Types of knowledge in a history curriculum

Clio et cetera

In my previous post I focused on ability statements (which take the form “pupils can x”) and argued that it is problematical to incorporate these into progression models where the ability statement is left at a general level. A statement such as “pupils can construct causal arguments” is not a meaningful addition to a progression model as one’s ability to construct causal arguments (or deploy evidence or critique interpretations) is context-specific. It is clear to me, however, that we can specify certain kinds of knowledge that can contribute towards a pupil’s ability in history and on which we might focus our teaching efforts.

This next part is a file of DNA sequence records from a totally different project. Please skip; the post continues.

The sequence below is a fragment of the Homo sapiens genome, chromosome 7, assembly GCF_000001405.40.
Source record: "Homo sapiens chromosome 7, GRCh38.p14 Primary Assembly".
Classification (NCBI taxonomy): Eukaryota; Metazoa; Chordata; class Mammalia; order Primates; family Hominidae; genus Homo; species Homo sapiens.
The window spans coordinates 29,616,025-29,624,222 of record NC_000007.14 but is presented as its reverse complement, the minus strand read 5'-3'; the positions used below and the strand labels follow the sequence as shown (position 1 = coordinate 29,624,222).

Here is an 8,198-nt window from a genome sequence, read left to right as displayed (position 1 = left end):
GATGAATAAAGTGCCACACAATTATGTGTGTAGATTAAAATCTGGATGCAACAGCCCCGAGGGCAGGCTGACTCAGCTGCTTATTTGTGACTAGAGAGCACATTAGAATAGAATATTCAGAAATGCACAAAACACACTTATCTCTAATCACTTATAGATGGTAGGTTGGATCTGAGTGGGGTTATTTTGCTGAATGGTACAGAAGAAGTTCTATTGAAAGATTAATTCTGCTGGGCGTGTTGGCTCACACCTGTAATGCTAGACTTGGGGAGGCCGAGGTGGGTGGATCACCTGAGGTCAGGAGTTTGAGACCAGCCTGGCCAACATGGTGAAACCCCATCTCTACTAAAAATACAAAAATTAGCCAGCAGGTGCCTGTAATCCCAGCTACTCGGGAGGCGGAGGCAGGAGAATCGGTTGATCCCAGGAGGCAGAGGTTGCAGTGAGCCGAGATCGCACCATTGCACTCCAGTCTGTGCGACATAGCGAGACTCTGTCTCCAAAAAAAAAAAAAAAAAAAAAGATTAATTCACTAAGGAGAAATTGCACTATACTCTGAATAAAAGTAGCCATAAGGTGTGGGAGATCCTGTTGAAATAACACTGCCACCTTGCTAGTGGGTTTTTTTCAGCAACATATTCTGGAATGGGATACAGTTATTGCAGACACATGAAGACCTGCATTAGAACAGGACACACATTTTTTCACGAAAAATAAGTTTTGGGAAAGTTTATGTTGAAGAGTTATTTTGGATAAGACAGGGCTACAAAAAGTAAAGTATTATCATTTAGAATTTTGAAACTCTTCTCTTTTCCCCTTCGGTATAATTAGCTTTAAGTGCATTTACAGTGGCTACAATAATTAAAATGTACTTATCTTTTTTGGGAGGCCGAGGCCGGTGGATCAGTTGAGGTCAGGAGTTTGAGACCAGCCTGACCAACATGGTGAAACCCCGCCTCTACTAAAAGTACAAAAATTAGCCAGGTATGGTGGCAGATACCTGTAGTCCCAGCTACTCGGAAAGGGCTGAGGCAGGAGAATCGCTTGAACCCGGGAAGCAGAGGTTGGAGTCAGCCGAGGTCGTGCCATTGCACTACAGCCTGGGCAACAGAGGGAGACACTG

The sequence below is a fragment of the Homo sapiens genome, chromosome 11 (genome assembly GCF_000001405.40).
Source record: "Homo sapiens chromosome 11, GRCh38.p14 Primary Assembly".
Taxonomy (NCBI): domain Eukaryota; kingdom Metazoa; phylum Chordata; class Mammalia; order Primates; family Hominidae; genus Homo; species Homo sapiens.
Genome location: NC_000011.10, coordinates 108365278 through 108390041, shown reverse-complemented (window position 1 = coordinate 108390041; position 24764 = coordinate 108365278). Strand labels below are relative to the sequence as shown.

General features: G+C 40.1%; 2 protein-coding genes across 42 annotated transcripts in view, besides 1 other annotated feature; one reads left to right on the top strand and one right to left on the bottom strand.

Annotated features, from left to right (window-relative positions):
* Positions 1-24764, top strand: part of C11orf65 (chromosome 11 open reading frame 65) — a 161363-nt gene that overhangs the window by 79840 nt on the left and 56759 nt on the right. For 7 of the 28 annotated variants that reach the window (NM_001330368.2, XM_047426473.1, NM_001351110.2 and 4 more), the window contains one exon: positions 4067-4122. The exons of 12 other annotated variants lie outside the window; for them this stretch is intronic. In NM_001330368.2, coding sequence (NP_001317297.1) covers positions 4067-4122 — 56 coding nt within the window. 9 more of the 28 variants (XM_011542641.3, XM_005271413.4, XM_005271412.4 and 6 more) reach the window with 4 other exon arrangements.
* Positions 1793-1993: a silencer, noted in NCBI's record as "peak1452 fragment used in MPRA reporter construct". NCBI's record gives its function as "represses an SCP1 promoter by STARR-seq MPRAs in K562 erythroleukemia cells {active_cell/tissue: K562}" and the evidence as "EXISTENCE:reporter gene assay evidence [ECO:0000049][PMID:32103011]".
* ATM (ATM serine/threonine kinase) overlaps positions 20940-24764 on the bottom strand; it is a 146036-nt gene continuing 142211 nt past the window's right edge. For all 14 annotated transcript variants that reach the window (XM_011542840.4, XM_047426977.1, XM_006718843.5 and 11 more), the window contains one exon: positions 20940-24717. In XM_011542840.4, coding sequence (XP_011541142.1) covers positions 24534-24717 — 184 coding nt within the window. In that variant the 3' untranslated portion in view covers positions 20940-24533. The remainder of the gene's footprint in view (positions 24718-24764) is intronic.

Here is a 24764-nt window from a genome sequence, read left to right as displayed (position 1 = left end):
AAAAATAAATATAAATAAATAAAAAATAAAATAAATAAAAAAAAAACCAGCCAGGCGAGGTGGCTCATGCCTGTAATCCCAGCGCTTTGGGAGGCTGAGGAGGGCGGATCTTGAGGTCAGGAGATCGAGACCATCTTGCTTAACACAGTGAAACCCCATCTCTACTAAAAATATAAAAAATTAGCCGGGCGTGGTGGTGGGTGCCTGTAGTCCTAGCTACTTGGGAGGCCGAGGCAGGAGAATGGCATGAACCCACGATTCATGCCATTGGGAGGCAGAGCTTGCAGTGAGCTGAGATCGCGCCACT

At this point we need to unpack a few distinctions. Within philosophy of mind, there is an interesting question concerning the difference between ‘know-that’ and ‘know-how’. Know-that concerns declarative propositions: knowing that something is the case. Know-how concerns procedural knowledge: knowing how to do…

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